It was a rare flash of the pugnacious Rudolph W. Giuliani whom New Yorkers love or loathe: In Miami's Little Havana, he recalled barring Cuban President Fidel Castro from a 50th-anniversary banquet for the United Nations.
Why? "To make clear what I think of him -- what people should think of him," the former New York mayor told a roomful of elderly Cuban immigrants.
Apart from that tale of the Castro snub 13 years ago, the Gotham cowboy of old was nowhere to be seen as Giuliani gently made his way around Florida this month in what supporters fear could be the final lap of his campaign.
Giuliani has run his Florida campaign on the margins of what appears to be the central battle between John McCain and Mitt Romney. Apart from his call for cutting the cost of homeowner insurance with a national catastrophe fund, Giuliani has drawn barely any distinctions with his rivals for the Republican nomination. But he has urged them to be nice.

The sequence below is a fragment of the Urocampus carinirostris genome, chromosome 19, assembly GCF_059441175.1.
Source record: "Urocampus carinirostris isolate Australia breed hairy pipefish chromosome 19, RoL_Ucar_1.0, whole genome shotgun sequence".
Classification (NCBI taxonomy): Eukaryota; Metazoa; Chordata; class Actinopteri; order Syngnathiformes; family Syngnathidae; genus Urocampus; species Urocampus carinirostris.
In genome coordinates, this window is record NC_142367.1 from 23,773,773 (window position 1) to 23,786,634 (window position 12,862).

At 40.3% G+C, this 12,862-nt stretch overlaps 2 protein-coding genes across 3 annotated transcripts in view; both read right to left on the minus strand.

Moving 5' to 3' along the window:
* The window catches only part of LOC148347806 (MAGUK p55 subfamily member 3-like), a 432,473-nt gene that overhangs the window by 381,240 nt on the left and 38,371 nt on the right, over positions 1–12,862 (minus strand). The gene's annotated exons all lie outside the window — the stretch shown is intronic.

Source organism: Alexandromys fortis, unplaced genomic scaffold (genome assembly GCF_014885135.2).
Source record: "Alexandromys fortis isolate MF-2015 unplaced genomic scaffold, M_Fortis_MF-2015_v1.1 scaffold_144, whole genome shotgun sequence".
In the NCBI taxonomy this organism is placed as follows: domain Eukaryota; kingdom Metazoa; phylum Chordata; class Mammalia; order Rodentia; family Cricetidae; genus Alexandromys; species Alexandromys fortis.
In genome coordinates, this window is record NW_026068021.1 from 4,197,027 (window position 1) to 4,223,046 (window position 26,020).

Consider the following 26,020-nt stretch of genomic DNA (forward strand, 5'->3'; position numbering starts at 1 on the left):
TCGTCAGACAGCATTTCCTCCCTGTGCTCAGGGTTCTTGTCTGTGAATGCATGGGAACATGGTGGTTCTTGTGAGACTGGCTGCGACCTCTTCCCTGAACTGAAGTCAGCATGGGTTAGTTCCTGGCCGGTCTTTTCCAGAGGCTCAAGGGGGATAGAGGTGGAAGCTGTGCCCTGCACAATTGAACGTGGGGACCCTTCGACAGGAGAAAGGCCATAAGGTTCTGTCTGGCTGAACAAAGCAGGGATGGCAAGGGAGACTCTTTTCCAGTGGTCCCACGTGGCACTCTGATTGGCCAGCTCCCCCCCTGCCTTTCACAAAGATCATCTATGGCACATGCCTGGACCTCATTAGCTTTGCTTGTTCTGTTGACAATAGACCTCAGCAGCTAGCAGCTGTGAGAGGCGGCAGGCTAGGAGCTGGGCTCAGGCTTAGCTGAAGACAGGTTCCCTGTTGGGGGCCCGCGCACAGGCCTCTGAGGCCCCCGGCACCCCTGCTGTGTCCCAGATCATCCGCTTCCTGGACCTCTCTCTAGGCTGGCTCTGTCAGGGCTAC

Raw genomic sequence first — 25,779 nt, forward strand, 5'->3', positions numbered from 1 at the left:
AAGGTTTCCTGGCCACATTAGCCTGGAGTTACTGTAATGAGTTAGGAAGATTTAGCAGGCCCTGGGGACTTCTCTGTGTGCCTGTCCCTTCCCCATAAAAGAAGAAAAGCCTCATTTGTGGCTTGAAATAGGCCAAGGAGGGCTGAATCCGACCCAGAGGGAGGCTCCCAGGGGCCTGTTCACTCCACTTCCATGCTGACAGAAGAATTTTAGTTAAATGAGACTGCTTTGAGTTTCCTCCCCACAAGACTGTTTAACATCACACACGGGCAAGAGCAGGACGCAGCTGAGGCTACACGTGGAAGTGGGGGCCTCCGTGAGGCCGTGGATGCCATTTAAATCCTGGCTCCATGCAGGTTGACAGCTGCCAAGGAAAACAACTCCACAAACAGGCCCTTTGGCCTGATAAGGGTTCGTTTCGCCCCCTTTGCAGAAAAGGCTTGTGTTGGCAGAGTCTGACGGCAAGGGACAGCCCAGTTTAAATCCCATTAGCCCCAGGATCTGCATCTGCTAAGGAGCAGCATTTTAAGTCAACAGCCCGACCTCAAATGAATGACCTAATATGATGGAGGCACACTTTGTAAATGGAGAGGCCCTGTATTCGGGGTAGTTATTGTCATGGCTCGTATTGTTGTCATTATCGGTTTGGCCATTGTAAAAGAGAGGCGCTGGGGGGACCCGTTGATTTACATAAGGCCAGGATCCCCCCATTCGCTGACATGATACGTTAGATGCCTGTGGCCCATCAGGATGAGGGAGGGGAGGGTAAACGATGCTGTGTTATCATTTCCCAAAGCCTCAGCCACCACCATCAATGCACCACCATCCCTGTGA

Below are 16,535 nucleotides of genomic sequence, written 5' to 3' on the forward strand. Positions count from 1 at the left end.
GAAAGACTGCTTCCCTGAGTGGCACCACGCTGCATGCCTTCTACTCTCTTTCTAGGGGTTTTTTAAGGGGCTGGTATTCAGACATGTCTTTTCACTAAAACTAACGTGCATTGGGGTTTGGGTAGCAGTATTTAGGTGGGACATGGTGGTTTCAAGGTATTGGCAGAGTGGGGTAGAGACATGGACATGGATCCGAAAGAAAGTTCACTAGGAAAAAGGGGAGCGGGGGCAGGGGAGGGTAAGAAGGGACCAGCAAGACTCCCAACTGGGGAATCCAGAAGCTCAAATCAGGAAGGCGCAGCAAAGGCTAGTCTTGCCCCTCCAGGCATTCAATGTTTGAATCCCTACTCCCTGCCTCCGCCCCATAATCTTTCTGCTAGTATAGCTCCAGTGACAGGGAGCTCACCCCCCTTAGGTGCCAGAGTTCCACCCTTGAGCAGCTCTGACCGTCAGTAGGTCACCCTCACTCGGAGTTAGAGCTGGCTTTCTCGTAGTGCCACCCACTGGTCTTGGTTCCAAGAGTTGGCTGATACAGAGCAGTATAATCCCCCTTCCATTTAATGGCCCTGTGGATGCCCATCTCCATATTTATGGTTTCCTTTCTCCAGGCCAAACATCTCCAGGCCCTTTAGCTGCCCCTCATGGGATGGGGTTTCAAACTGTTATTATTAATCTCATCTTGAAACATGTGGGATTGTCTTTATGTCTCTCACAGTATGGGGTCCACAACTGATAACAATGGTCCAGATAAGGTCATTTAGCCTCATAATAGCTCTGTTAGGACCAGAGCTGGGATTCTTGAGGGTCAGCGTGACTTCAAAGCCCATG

"I am sick of negative campaigning," he told a crowd of 75 at an airport rally in Fort Myers, on the Gulf Coast.
This from a New Yorker who has fought for decades in the bare-knuckles campaigns of his home state. When he bucked his party in 1994 and campaigned for Democratic Gov. Mario Cuomo's reelection, Giuliani told voters that "ethics would be trashed" if they picked Republican George E. Pataki. (Pataki won.)
There was no such talk on Giuliani's final rounds of southern and central Florida. His hope is to defy pollsters and pundits with a comeback in today's primary. He is banking on retirees from New York to make the difference.
"There is a connection with New York -- not just that there are a lot of New Yorkers that have come to Florida, but people from Florida go back and forth to New York a lot," he told WINK, a Gulf Coast TV station.
Still, Giuliani's sedate approach to Florida has been puzzling, given the high stakes. Having lost badly in Iowa, New Hampshire and South Carolina -- after abandoning efforts in each of those states -- he has steered nearly all of his money and staff into Florida. He acknowledged that he could not afford to lose.
"The winner of Florida," he told reporters on a flight between Orlando and Tampa, "will win the nomination."
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